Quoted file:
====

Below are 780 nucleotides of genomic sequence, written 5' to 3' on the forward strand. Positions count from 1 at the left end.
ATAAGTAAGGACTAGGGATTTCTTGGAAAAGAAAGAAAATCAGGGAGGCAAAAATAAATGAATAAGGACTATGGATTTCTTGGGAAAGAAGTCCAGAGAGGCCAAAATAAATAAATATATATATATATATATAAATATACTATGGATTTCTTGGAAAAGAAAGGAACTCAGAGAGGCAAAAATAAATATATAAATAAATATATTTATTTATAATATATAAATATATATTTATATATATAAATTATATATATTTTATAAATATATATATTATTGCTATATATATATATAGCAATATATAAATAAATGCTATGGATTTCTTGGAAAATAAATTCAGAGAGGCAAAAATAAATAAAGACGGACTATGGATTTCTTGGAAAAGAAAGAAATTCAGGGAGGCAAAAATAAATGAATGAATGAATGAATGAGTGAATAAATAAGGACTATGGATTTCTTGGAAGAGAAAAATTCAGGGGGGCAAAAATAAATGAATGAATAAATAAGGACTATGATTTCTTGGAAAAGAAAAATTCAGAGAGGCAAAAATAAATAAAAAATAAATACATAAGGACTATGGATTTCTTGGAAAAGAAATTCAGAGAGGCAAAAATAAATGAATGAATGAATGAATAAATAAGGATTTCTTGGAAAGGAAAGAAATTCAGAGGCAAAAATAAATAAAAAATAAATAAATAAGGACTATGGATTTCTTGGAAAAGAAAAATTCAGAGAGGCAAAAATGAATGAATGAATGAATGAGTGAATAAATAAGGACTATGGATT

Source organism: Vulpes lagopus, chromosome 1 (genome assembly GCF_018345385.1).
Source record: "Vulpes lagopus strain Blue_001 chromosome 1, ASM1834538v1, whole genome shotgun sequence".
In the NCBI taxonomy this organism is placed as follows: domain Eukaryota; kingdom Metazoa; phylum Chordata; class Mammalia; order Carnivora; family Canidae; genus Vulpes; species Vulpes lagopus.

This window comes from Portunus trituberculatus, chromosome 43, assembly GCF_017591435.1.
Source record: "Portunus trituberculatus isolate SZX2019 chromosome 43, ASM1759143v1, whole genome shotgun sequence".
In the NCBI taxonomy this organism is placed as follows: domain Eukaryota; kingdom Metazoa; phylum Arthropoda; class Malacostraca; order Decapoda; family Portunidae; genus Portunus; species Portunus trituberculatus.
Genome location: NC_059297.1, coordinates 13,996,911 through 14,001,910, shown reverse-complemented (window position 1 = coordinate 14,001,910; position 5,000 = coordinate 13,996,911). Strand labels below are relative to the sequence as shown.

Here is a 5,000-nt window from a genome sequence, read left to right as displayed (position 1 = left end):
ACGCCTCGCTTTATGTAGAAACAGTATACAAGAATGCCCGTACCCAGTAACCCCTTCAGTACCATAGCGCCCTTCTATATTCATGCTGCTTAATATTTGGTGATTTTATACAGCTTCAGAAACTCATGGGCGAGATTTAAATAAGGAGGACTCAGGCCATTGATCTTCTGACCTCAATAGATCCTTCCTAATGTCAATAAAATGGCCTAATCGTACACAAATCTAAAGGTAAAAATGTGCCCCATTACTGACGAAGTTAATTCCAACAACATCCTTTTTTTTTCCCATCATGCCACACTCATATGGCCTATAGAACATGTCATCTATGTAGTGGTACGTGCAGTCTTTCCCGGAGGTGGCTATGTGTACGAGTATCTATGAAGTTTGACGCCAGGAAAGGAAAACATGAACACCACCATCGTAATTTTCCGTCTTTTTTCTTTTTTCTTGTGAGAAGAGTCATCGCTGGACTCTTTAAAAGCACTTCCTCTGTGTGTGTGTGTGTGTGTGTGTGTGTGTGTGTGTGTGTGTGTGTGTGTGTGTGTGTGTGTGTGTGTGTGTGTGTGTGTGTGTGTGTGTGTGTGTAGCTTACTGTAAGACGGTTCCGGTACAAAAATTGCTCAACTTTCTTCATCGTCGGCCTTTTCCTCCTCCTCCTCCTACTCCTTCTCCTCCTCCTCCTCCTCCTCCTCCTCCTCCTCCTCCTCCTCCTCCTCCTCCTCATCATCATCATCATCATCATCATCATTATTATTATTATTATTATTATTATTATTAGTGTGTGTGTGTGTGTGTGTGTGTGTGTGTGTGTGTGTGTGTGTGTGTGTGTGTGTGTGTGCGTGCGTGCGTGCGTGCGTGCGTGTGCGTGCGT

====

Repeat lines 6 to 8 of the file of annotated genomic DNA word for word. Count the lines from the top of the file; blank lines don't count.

This window comes from Portunus trituberculatus, chromosome 43, assembly GCF_017591435.1.
Source record: "Portunus trituberculatus isolate SZX2019 chromosome 43, ASM1759143v1, whole genome shotgun sequence".
In the NCBI taxonomy this organism is placed as follows: domain Eukaryota; kingdom Metazoa; phylum Arthropoda; class Malacostraca; order Decapoda; family Portunidae; genus Portunus; species Portunus trituberculatus.